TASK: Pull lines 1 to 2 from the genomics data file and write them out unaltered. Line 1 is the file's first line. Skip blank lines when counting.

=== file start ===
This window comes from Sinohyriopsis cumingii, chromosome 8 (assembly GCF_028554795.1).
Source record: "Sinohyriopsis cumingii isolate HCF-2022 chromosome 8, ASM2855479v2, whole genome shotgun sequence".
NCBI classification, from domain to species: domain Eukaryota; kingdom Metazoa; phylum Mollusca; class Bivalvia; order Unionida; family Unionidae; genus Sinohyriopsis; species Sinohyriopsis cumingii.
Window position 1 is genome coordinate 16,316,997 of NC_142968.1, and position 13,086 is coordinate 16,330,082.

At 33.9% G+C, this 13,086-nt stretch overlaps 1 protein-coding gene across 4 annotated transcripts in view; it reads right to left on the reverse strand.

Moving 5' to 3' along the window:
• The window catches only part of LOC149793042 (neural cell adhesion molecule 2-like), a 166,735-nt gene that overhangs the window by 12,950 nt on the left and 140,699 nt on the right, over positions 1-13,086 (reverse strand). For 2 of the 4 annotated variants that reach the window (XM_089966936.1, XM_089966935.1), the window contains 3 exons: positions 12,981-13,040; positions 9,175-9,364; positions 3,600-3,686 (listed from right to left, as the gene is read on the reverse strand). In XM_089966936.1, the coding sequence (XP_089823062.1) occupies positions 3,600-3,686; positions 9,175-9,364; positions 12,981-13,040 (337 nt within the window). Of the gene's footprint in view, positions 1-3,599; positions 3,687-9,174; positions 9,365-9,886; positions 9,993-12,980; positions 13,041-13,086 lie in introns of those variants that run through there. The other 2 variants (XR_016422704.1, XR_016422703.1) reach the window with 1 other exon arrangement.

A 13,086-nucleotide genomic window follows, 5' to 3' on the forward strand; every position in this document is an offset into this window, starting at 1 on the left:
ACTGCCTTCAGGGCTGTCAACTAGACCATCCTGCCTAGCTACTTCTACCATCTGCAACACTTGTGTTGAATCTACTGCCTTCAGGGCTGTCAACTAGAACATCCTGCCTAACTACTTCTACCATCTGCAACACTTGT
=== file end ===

This window comes from Sinohyriopsis cumingii, chromosome 8 (assembly GCF_028554795.1).
Source record: "Sinohyriopsis cumingii isolate HCF-2022 chromosome 8, ASM2855479v2, whole genome shotgun sequence".